Coeditor (with Aleida Assmann) of the series "Archäologie der literarischen Kommunikation": Schrift und Gedächtnis (1983), Kanon und Zensur (1987), Weisheit (1990), Text und Kommentar (1995), Schleier und Schwelle I-III = Geheimnis und Öffentlichkeit (1997), Geheimnis und Offenbarung (1998), Geheimnis und Neugierde (1999); Einsamkeit (2000) and Aufmerksamkeiten (2001), and (co)editor of more than 20 other books including: Kultur und Gedächtnis. (Frankfurt 1988); Kultur und Konflikt (Frankfurt 1990), Das Fest und das Heilige (Gütersloh 1991); Revolution und Mythos (Frankfurt 1992); Die Erfindung des Inneren Menschen. (Gütersloh 1993); Gerechtigkeit. Richten und Retten in der abendländischen Tradition und ihren altorientalischen Ursprüngen (Munich) 1998; Self, Soul & Body in Religious Experience (Leiden 1998); Transformations of the Inner Self in Ancient Religions (Leiden 1999); Representation in Religion. Studies in Honor of Moshe Barasch (Leiden 2001).
Roughly 450 articles, reviews, essays, contributions to Lexica etc.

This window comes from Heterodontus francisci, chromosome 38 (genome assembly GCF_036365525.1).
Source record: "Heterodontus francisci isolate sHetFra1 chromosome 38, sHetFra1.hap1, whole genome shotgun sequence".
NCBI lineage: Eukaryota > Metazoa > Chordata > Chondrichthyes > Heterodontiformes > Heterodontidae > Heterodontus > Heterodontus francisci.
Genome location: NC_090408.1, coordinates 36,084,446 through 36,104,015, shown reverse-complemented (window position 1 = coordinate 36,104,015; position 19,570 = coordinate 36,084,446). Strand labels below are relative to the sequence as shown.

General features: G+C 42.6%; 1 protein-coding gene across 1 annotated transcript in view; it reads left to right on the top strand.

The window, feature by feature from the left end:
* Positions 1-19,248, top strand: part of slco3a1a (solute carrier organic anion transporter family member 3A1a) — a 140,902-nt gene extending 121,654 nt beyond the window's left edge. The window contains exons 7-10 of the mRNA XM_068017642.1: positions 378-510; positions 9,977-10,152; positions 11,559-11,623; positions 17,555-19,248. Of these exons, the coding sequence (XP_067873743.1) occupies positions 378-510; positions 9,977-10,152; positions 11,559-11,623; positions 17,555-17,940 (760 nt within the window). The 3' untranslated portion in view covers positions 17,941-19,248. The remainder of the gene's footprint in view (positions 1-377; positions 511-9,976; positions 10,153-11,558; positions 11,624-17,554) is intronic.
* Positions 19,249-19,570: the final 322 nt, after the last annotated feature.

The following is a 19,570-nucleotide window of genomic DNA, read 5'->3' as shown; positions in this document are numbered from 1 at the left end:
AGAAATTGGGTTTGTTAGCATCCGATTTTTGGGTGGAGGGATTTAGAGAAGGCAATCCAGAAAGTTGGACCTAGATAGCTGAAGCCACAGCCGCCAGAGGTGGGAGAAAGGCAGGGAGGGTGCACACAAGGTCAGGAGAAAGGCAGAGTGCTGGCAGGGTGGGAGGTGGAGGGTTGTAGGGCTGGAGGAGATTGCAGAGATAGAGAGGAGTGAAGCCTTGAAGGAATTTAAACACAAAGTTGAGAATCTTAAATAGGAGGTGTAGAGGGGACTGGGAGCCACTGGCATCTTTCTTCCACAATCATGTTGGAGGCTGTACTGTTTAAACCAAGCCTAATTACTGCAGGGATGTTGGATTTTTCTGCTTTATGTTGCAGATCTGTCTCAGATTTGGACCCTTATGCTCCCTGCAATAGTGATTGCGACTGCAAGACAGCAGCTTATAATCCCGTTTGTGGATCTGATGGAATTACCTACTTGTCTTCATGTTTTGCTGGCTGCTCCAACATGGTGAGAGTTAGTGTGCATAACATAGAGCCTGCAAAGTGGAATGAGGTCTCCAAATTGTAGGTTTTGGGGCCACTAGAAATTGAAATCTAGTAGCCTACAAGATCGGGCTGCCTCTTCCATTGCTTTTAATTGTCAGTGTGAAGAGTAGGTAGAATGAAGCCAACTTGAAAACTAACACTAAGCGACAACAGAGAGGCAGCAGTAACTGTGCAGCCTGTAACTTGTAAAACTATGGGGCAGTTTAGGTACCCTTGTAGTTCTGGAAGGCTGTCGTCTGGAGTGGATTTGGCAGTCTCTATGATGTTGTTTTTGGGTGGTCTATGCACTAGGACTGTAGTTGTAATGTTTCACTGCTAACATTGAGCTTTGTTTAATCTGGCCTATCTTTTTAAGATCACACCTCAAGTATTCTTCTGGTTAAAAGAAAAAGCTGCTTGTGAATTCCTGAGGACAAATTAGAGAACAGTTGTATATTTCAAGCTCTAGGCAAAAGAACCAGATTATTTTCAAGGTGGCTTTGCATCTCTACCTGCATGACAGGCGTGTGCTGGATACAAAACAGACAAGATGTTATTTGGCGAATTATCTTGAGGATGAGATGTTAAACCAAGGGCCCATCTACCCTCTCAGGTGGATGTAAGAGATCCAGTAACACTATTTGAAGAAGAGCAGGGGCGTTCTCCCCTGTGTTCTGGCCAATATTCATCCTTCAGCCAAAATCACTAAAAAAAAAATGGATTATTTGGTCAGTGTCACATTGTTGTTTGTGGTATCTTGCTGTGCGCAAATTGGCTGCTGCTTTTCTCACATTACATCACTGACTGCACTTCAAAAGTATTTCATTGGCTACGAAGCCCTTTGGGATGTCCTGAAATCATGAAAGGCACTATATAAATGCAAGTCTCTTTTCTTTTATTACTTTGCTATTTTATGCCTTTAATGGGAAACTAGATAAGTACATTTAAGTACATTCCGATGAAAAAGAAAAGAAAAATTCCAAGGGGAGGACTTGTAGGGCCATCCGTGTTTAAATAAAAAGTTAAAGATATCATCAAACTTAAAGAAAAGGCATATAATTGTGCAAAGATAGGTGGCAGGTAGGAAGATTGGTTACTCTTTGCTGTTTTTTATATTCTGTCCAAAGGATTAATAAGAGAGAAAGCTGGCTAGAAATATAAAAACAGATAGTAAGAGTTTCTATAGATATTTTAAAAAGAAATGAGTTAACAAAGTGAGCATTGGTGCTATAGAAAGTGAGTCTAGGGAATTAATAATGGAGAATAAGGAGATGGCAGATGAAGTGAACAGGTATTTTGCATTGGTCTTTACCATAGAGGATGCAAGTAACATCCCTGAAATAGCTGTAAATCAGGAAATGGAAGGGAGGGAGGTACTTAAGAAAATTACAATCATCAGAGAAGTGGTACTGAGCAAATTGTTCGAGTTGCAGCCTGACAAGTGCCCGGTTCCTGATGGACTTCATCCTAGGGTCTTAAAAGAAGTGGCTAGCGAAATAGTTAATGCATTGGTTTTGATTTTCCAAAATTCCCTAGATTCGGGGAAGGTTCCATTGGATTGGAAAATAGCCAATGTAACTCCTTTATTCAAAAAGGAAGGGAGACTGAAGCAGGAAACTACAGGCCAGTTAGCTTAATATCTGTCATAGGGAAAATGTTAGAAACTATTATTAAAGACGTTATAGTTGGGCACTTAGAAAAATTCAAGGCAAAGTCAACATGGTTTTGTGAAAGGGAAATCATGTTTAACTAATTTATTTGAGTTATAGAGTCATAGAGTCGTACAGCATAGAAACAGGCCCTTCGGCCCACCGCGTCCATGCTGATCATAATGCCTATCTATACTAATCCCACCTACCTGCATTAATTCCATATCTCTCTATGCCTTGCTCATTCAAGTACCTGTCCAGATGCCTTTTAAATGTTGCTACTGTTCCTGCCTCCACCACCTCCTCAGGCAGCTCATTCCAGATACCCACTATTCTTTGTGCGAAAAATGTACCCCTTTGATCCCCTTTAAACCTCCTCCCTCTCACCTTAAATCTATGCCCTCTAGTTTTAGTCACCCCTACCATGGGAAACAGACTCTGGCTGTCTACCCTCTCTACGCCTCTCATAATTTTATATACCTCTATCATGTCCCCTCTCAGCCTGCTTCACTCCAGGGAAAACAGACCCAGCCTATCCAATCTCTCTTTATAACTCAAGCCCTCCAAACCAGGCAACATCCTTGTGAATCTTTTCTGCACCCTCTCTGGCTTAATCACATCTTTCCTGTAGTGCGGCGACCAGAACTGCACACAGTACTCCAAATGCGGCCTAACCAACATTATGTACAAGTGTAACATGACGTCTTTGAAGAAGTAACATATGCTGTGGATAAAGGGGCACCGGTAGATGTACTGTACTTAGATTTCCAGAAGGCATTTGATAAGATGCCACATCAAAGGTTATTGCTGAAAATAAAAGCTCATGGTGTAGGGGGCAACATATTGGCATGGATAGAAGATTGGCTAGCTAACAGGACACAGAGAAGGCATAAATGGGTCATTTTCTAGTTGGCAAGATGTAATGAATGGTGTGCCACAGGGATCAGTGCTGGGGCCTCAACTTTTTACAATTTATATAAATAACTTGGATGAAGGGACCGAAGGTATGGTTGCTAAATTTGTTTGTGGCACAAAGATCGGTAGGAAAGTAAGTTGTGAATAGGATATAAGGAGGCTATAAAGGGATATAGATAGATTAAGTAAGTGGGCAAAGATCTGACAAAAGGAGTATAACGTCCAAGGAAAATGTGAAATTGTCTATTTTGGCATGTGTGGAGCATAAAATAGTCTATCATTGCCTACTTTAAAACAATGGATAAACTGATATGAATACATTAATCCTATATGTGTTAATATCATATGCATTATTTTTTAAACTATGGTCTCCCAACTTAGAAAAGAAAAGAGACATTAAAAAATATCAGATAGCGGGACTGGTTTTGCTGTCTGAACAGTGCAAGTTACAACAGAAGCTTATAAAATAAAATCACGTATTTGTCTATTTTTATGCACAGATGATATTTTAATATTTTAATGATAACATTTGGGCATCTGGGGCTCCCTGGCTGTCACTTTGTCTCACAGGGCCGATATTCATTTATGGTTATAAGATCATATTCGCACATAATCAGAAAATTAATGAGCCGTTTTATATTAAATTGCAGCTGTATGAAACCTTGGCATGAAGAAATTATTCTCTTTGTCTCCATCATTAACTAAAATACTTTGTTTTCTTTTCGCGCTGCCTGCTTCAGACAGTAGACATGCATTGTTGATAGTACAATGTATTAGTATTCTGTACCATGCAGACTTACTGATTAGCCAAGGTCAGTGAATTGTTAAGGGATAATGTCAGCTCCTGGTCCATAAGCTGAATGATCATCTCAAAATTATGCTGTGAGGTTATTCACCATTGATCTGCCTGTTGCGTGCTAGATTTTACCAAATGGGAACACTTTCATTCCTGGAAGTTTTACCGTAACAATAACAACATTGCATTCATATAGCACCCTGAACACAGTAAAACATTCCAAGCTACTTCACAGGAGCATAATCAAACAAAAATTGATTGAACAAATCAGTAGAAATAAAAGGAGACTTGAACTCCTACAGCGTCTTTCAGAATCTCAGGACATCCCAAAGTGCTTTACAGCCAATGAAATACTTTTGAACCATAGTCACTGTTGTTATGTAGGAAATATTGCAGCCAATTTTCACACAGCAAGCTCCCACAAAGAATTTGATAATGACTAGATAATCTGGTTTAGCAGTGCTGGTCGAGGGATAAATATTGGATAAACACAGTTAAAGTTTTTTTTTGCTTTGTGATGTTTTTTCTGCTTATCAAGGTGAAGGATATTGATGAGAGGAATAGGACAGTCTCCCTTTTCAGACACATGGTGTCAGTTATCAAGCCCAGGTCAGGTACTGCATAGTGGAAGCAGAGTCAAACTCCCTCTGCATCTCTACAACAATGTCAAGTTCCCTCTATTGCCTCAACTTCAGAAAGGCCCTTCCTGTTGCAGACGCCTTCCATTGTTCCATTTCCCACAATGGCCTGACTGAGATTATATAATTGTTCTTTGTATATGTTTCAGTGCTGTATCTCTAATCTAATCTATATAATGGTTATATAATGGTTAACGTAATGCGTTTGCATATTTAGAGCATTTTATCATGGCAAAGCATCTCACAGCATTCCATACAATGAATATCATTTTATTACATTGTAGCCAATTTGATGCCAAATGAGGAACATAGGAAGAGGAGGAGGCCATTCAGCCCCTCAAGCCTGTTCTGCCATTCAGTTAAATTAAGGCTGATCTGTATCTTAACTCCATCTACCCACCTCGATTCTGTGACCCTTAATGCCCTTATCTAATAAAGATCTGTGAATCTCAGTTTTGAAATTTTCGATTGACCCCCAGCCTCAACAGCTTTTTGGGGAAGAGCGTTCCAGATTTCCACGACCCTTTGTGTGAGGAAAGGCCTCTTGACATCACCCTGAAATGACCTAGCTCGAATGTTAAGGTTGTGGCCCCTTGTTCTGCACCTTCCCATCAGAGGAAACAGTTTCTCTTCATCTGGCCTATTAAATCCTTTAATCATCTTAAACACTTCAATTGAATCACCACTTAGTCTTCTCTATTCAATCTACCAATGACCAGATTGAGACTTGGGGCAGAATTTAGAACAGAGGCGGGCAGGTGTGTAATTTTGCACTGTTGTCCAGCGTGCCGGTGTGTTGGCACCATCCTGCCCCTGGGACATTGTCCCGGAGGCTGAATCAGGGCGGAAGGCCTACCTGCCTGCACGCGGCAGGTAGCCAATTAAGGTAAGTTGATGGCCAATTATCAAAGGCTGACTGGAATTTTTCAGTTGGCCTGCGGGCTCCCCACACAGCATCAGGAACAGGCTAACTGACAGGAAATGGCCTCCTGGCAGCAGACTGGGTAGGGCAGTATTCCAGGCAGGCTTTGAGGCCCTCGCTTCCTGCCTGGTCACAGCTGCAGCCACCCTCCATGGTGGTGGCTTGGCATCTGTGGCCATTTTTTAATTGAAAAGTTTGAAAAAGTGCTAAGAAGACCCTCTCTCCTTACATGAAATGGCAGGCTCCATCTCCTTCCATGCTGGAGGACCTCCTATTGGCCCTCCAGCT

Christopher R. Browning (2002)
“Collected Memories: Holocaust Memory and Post-War Testimony”
The Fluno Center
April 1, 2002
Perpetrator Testimony: Another Look at Adolf Eichmann
April 2, 2002
Survivor Testimony from Starachowice: Writing the History of a Factory Slave Labor Camp
April 3, 2002
Survivor Testimony from Starachowice: The Final Days
Christopher Browning is the leading American historian of the Holocaust. He has published six books on the Holocaust, of which the most recent is Nazi Policy, Jewish Worker, German Killers (2000). He has delivered the Trevelyan Lectures at Cambridge and has been a Senior Visiting Scholar at the Holocaust Museum. Browning is currently Frank Porter Graham Professor of History at the University of North Carolina at Chapel Hill.